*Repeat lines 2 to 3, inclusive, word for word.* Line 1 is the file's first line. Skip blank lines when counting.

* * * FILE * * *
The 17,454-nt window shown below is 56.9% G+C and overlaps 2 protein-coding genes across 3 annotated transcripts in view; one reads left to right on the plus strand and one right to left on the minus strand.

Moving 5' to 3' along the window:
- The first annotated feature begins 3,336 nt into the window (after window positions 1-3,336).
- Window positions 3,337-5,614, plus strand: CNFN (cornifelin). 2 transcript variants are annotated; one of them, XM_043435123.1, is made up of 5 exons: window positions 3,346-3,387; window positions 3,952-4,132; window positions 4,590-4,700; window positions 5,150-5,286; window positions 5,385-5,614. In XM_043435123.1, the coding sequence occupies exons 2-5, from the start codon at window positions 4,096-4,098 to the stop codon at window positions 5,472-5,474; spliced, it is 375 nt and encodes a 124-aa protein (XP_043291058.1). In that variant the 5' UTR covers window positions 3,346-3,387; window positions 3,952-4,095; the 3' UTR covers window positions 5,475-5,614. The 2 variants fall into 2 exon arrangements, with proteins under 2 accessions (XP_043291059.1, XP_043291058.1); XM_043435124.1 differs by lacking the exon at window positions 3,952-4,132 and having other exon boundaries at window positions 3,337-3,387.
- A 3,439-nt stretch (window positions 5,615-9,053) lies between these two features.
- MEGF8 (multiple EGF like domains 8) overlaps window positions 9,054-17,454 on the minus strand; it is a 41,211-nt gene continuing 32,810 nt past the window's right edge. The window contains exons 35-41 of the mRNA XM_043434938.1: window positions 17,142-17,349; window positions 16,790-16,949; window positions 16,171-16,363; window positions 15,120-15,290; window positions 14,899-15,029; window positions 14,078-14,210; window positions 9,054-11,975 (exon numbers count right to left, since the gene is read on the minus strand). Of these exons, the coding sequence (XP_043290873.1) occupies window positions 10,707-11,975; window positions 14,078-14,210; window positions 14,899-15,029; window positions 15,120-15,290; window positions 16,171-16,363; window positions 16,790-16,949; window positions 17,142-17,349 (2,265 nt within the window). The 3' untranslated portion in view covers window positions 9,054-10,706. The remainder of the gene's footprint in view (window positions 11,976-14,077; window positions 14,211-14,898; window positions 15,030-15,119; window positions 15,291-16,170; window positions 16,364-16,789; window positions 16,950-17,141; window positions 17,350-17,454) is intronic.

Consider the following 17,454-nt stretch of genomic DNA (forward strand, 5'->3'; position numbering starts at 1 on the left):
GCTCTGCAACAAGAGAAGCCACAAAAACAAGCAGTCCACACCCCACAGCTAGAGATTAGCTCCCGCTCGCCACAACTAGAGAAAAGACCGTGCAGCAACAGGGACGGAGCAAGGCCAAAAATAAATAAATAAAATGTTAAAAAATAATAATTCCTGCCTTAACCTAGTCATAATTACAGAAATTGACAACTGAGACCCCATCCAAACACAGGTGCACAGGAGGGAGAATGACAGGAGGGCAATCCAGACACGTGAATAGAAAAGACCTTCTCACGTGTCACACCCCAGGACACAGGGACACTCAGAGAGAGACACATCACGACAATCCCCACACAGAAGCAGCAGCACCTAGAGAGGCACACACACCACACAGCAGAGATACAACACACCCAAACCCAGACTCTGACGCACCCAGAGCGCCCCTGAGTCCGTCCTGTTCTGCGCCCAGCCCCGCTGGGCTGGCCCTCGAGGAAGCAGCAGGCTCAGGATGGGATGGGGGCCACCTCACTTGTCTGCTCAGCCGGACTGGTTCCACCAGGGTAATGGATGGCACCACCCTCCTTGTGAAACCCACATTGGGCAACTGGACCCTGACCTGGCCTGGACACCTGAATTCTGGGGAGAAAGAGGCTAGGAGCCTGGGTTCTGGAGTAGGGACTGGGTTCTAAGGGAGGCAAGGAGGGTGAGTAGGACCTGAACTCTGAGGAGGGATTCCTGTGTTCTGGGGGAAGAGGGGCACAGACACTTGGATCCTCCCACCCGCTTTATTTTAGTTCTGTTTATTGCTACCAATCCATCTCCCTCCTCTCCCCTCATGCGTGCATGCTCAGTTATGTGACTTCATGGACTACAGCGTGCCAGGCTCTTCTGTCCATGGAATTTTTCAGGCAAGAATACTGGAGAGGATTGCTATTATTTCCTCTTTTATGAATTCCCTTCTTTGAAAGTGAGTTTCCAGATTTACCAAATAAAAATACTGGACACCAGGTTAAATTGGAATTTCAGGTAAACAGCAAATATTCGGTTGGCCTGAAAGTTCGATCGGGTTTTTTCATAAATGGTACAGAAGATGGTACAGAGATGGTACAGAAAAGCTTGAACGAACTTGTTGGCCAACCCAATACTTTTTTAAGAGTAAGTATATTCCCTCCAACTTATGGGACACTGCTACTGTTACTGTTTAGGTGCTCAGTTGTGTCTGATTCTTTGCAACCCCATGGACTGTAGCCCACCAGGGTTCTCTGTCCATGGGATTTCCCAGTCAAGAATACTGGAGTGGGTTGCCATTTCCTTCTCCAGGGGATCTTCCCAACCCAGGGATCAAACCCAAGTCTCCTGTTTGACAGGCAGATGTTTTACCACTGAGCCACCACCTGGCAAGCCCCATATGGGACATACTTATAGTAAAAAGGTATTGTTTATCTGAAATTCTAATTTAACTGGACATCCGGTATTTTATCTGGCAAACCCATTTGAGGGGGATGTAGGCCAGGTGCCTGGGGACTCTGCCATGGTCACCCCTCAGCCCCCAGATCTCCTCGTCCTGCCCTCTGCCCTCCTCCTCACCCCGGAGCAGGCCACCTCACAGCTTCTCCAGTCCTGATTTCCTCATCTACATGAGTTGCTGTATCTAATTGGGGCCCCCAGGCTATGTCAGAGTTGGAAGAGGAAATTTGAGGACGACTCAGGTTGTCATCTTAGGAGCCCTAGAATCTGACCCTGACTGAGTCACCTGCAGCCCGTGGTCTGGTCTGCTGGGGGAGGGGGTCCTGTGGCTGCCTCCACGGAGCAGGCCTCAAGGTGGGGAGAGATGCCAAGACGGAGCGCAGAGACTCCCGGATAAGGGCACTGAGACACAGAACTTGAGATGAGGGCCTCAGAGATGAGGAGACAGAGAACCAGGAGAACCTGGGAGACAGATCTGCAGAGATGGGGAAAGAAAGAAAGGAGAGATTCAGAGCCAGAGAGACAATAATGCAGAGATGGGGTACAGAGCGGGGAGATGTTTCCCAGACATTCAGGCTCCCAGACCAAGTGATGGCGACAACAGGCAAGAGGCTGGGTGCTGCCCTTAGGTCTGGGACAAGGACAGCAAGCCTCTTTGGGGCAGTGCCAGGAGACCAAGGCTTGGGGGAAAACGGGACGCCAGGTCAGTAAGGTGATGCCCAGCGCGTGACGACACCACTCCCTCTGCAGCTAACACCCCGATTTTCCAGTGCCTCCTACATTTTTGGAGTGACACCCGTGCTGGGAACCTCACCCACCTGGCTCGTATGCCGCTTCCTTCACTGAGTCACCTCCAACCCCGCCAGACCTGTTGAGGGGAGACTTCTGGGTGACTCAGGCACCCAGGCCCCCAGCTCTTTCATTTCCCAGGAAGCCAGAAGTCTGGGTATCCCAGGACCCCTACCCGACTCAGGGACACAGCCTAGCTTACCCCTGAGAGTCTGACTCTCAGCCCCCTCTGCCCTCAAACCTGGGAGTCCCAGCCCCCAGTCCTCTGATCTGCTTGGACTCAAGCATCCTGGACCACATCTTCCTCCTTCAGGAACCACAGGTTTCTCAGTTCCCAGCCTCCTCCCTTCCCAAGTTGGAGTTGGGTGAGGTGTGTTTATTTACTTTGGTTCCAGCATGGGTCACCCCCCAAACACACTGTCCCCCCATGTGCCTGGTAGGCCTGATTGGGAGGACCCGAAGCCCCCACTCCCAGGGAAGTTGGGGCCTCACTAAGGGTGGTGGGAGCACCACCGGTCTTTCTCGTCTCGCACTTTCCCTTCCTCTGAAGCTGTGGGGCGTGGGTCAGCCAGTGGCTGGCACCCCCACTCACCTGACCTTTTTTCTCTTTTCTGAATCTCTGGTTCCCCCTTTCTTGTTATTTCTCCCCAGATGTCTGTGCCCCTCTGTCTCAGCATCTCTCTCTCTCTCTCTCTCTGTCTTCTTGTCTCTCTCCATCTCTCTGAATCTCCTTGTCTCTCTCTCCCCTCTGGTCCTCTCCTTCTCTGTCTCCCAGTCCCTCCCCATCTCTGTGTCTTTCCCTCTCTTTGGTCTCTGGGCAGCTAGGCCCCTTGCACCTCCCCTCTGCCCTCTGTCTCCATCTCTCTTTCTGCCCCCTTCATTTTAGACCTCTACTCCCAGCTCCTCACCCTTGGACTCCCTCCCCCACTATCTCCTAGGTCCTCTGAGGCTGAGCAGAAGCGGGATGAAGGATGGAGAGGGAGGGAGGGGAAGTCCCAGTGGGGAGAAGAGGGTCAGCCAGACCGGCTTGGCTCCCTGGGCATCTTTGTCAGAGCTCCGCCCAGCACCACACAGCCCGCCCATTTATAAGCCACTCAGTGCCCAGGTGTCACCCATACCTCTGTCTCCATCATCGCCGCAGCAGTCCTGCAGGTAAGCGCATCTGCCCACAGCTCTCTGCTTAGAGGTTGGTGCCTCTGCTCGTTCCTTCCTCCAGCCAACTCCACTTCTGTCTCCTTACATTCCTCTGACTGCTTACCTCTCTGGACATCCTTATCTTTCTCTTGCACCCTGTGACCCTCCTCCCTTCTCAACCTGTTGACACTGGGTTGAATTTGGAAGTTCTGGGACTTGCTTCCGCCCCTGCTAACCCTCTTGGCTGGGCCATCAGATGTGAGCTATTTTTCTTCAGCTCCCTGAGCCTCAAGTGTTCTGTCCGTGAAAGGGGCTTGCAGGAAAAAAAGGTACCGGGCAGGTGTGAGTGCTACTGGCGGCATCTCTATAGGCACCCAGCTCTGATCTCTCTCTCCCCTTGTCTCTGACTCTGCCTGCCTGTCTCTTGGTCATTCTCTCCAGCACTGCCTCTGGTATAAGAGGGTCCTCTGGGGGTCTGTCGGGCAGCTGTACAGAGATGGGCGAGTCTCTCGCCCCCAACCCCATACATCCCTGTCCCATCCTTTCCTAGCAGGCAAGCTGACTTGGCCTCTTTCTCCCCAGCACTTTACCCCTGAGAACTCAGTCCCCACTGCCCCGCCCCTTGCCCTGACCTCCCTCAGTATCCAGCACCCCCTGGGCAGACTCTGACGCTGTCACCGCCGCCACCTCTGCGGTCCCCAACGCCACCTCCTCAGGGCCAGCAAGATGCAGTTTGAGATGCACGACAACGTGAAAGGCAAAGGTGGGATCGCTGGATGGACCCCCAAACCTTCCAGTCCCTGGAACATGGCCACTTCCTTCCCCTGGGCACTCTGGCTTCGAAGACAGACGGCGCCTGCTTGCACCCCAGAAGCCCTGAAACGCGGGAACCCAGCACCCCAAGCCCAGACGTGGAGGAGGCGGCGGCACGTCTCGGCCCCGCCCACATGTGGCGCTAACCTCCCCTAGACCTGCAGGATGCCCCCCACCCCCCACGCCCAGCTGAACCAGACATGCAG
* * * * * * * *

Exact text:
Moving 5' to 3' along the window:
- The first annotated feature begins 3,336 nt into the window (after window positions 1-3,336).